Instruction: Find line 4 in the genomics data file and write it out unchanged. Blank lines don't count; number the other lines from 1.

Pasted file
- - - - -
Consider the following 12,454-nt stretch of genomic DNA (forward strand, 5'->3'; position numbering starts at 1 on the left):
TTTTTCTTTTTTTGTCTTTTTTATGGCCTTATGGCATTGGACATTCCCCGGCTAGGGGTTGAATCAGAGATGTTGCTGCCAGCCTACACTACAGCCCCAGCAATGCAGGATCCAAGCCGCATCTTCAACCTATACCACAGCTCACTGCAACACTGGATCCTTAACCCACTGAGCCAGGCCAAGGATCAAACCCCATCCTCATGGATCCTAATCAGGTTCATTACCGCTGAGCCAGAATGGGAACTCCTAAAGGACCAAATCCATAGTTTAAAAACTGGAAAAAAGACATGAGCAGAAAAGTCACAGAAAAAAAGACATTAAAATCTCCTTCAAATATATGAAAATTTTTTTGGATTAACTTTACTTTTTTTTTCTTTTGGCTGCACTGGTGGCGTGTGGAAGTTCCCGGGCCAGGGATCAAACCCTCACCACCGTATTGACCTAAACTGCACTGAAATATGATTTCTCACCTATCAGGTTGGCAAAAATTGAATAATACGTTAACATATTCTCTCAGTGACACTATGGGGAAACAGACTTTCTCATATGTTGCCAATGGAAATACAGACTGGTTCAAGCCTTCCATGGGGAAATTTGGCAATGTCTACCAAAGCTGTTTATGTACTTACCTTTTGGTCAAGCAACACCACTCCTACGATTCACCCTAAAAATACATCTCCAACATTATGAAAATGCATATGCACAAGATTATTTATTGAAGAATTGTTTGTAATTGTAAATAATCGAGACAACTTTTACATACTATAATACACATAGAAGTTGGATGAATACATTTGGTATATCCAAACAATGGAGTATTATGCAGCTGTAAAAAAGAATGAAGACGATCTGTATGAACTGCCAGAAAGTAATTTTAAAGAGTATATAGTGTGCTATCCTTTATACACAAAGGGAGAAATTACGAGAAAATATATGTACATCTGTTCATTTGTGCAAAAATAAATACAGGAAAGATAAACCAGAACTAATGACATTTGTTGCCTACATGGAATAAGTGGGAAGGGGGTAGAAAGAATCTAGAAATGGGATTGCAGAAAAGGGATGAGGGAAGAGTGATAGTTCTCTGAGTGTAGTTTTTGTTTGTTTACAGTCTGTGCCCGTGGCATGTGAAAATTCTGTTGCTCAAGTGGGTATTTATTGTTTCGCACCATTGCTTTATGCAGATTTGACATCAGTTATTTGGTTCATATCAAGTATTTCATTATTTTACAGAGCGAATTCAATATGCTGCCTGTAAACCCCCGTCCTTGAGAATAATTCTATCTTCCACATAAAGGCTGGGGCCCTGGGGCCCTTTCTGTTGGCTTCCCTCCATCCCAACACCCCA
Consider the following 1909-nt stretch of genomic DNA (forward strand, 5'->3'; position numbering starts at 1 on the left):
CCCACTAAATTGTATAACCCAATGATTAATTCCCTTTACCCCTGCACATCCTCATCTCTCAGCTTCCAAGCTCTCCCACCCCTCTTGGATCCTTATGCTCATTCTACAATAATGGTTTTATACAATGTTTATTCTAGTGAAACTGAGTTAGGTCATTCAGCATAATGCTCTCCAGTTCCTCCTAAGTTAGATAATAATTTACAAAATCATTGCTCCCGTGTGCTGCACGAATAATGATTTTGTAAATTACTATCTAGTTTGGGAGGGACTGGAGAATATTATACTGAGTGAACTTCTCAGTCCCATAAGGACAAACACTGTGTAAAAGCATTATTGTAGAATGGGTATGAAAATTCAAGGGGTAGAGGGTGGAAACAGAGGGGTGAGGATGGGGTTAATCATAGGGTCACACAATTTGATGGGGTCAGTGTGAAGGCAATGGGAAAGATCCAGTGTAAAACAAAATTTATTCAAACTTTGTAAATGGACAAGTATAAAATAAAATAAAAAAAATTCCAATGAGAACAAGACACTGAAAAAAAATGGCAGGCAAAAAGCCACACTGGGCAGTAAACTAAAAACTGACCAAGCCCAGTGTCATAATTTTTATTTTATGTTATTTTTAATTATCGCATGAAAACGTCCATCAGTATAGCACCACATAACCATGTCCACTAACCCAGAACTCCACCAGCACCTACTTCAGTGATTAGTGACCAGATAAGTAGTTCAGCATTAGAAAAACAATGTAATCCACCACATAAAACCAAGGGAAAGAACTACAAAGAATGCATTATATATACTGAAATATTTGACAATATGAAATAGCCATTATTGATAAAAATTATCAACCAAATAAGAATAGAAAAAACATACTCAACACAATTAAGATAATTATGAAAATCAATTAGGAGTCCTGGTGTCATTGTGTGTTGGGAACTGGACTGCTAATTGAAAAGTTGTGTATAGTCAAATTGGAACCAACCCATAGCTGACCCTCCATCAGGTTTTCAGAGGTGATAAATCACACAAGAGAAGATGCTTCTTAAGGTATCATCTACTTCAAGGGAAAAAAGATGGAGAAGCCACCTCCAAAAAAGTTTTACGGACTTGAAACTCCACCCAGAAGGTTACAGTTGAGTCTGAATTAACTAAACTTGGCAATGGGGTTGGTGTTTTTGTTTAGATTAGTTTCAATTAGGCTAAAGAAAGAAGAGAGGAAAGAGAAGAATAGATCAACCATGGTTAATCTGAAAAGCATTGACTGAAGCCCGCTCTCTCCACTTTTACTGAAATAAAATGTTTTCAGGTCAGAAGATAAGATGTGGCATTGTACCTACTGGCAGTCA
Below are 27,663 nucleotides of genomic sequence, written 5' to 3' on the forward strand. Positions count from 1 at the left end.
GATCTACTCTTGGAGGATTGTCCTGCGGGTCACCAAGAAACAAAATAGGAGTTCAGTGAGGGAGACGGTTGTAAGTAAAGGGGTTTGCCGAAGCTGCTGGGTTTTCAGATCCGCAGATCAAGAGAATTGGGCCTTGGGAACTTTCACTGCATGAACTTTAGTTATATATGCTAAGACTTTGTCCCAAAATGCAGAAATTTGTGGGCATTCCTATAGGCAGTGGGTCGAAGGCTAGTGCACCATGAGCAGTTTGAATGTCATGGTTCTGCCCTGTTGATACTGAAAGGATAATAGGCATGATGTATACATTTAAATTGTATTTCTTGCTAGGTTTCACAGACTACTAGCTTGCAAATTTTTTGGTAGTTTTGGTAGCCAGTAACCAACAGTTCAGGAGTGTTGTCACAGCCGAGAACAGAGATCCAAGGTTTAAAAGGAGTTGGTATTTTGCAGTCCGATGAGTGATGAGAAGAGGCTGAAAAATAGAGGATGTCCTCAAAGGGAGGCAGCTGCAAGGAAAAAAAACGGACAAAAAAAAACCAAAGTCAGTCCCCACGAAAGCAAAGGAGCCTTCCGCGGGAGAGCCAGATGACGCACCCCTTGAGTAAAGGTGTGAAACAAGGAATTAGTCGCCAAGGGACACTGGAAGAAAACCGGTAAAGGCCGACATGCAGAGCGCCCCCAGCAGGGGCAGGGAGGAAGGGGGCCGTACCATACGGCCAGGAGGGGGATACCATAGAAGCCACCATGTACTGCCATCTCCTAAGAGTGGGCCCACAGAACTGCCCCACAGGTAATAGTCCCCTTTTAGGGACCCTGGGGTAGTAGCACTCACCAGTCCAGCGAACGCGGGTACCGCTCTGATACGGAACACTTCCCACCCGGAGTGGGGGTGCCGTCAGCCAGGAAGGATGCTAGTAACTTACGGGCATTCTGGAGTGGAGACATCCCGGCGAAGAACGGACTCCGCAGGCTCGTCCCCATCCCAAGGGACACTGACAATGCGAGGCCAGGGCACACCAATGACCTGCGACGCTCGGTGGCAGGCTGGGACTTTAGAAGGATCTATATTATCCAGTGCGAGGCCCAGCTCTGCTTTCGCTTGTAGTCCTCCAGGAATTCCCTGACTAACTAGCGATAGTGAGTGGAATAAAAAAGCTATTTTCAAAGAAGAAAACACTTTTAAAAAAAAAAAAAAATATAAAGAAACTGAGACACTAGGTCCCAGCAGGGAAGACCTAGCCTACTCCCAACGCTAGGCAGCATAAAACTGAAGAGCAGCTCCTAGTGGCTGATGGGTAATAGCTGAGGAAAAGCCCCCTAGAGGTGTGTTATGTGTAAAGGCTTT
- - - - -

CCCACTAAATTGTATAACCCAATGATTAATTCCCTTTACCCCTGCACATCCTCATCTCTCAGCTTCCAAGCTCTCCCACCCCTCTTGGATCCTTATGCTCATTCTACAATAATGGTTTTATACAATGTTTATTCTAGTGAAACTGAGTTAGGTCATTCAGCATAATGCTCTCCAGTTCCTCCTAAGTTAGATAATAATTTACAAAATCATTGCTCCCGTGTGCTGCACGAATAATGATTTTGTAAATTACTATCTAGTTTGGGAGGGACTGGAGAATATTATACTGAGTGAACTTCTCAGTCCCATAAGGACAAACACTGTGTAAAAGCATTATTGTAGAATGGGTATGAAAATTCAAGGGGTAGAGGGTGGAAACAGAGGGGTGAGGATGGGGTTAATCATAGGGTCACACAATTTGATGGGGTCAGTGTGAAGGCAATGGGAAAGATCCAGTGTAAAACAAAATTTATTCAAACTTTGTAAATGGACAAGTATAAAATAAAATAAAAAAAATTCCAATGAGAACAAGACACTGAAAAAAAATGGCAGGCAAAAAGCCACACTGGGCAGTAAACTAAAAACTGACCAAGCCCAGTGTCATAATTTTTATTTTATGTTATTTTTAATTATCGCATGAAAACGTCCATCAGTATAGCACCACATAACCATGTCCACTAACCCAGAACTCCACCAGCACCTACTTCAGTGATTAGTGACCAGATAAGTAGTTCAGCATTAGAAAAACAATGTAATCCACCACATAAAACCAAGGGAAAGAACTACAAAGAATGCATTATATATACTGAAATATTTGACAATATGAAATAGCCATTATTGATAAAAATTATCAACCAAATAAGAATAGAAAAAACATACTCAACACAATTAAGATAATTATGAAAATCAATTAGGAGTCCTGGTGTCATTGTGTGTTGGGAACTGGACTGCTAATTGAAAAGTTGTGTATAGTCAAATTGGAACCAACCCATAGCTGACCCTCCATCAGGTTTTCAGAGGTGATAAATCACACAAGAGAAGATGCTTCTTAAGGTATCATCTACTTCAAGGGAAAAAAGATGGAGAAGCCACCTCCAAAAAAGTTTTACGGACTTGAAACTCCACCCAGAAGGTTACAGTTGAGTCTGAATTAACTAAACTTGGCAATGGGGTTGGTGTTTTTGTTTAGATTAGTTTCAATTAGGCTAAAGAAAGAAGAGAGGAAAGAGAAGAATAGATCAACCATGGTTAATCTGAAAAGCATTGACTGAAGCCCGCTCTCTCCACTTTTACTGAAATAAAATGTTTTCAGGTCAGAAGATAAGATGTGGCATTGTACCTACTGGCAGTCA